The 57-year-old has been lauded for his aggressive use of Miller in the playoffs, deploying the lights-out lefty as a study bridge between a starting rotation beset by injuries and dominant closer Allen.

First baseman/catcher/designated hitter Santana is hardly a prototypical leadoff man, but he’s hit first in six of Cleveland’s eight games in the postseason after leading off 85 games in the regular season. And that’s the batting order position he’s been most effective from --- In the regular season, Santana hit .260/.385/.502 with more walks (67) than strikeouts (60) as a leadoff man. Francona’s willingness to eschew stolen bases and speed on the base paths has put early pressure on starting pitchers by having Santana on base so frequently.

Said Cubs starter Jon Lester, who pitched for Francona in the Red Sox 2007 championship run: “I know that manager on their side’s going to be prepared, I know their coaching staff’s going to be ready.”

-- JJ Stankevitz

Jon Lester says Cubs haven’t done anything yet: ‘Nobody likes second place’

Jon Lester says Cubs haven’t done anything yet: ‘Nobody likes second place’

As Cubs players and generations of fans celebrated Christmas in October, Jon Lester had to be The Grinch for a moment. Sure, the Cubs would party from Saturday night into Sunday morning, probably get “a little bit” drunk and enjoy the franchise’s first National League pennant in 71 years. But the reality of the Cleveland Indians would set in once the Cubs got rid of this hangover.

“We ain’t done anything yet,” Lester said during the Wrigley Field celebration after the Cubs eliminated the Los Angeles Dodgers. “Nobody likes second place.”

There are enough Boston Red Sox connections in this World Series that Lester already knows what to expect, starting with Indians manager Terry Francona, who became a father figure as he dealt with a cancer scare as a rookie.

There are ex-teammates from those championship teams in 2007 (Coco Crisp) and 2013 (Mike Napoli, Andrew Miller) at Fenway Park. There is the accumulated experience from throwing 119 postseason innings (2.50 ERA) and becoming one of the best big-game pitchers of his generation.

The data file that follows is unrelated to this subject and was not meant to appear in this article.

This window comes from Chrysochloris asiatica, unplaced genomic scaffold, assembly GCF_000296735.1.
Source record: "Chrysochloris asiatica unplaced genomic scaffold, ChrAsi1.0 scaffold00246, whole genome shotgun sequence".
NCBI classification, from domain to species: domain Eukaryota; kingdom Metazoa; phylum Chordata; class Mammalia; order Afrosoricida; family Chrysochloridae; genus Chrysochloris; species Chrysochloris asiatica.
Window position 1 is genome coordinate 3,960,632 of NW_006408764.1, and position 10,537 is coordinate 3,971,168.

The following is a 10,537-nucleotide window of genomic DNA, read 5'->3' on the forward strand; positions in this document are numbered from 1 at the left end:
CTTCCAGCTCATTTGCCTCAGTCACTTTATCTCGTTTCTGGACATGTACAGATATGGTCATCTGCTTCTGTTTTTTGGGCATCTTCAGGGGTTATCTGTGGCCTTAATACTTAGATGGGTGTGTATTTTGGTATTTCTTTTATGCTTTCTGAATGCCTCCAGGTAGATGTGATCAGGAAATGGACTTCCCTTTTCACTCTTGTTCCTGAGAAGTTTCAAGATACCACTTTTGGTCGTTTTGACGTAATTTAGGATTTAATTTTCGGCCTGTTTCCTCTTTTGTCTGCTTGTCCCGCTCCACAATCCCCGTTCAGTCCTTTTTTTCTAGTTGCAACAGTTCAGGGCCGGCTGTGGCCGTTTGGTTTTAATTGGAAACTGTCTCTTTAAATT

“I don’t want to sound like a smart-ass, but we got a long ways to go,” Lester said. “I know that manager on their side’s going to be prepared. I know their coaching staff’s going to be ready. I know their players are going to be ready, just based on one player alone, and that’s Mike Napoli. I know what he brings to the table. He helped transform our 2013 team.

“Come Tuesday, we got to put the gloves back on. We got to get ready to fight and grind and do what we’ve done well all year. We got four more games to win.”

After limiting the Dodgers to two runs in 13 innings, and being named the NL Championship Series’ co-MVP along with Javier Baez, Lester should be a worthy Game 1 starter opposite Corey Kluber, the 2014 American League Cy Young Award winner.

This is why Lester took a leap of faith with Cubs bosses/ex-Red Sox executives Theo Epstein and Jed Hoyer and chairman Tom Ricketts’ family and what had been a last-place team in 2014.

Two seasons into the $155 million contract that signaled the Cubs would be serious about contending – and not just in the Baseball America/Baseball Prospectus prospect rankings – the franchise has won 200 games and four playoff rounds and remained in position to dominate for years to come.

“Theo and Jed and the front office and Tom and all these guys had a belief,” Lester said. “I believed in that belief. The talent here speaks for itself. I didn’t do anything – I came here because I wanted to win in Chicago. I’m just happy to be here and be a part of this and get to this point.

“(But) we’re four hard wins away from doing what we set out to do in spring training.”

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As bright as the future looks on the North Side, Lester will be 33 next season and his left arm has already accounted for more than 2,000 innings during his decorated career. John Lackey turned 38 on Sunday. Jake Arrieta only has one more season before becoming a free agent.

The Cubs built their franchise around young hitters, with the idea that they can figure out the pitching later with free agents, change-of-scenery trades and bounce-back guys. Easier said than done. They have a true No. 1 starter now in Lester, who as a free agent watched a recruiting video that imagined what it would be like when the Cubs win the World Series.

“This isn’t it,” Lester said. “It’s been a tough playoffs for us to this point and it’s only going to get tougher. We’re going to enjoy it. We’re going to show up Tuesday in Cleveland ready to play. We’ll see what happens.”